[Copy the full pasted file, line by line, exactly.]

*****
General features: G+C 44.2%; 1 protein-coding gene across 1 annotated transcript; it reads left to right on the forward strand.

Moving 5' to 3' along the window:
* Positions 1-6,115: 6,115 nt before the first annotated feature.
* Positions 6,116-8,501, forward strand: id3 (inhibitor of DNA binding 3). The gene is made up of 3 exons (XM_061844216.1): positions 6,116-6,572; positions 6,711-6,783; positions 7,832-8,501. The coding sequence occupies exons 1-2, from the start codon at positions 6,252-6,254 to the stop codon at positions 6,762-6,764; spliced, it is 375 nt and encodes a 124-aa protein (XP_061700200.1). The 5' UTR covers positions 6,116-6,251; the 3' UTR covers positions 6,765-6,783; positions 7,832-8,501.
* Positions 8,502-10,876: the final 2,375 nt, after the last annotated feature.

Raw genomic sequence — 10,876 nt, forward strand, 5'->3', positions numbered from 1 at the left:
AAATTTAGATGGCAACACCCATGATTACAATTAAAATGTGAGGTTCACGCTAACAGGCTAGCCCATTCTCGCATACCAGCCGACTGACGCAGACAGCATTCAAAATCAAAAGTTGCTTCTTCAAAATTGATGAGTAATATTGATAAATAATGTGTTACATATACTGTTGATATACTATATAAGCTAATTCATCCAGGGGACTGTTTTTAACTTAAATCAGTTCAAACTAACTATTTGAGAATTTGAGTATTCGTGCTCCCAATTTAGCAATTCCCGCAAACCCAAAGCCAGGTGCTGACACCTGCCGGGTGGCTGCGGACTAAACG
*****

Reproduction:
General features: G+C 44.2%; 1 protein-coding gene across 1 annotated transcript; it reads left to right on the forward strand.

Moving 5' to 3' along the window:
* Positions 1-6,115: 6,115 nt before the first annotated feature.
* Positions 6,116-8,501, forward strand: id3 (inhibitor of DNA binding 3). The gene is made up of 3 exons (XM_061844216.1): positions 6,116-6,572; positions 6,711-6,783; positions 7,832-8,501. The coding sequence occupies exons 1-2, from the start codon at positions 6,252-6,254 to the stop codon at positions 6,762-6,764; spliced, it is 375 nt and encodes a 124-aa protein (XP_061700200.1). The 5' UTR covers positions 6,116-6,251; the 3' UTR covers positions 6,765-6,783; positions 7,832-8,501.
* Positions 8,502-10,876: the final 2,375 nt, after the last annotated feature.

Raw genomic sequence — 10,876 nt, forward strand, 5'->3', positions numbered from 1 at the left:
AAATTTAGATGGCAACACCCATGATTACAATTAAAATGTGAGGTTCACGCTAACAGGCTAGCCCATTCTCGCATACCAGCCGACTGACGCAGACAGCATTCAAAATCAAAAGTTGCTTCTTCAAAATTGATGAGTAATATTGATAAATAATGTGTTACATATACTGTTGATATACTATATAAGCTAATTCATCCAGGGGACTGTTTTTAACTTAAATCAGTTCAAACTAACTATTTGAGAATTTGAGTATTCGTGCTCCCAATTTAGCAATTCCCGCAAACCCAAAGCCAGGTGCTGACACCTGCCGGGTGGCTGCGGACTAAACG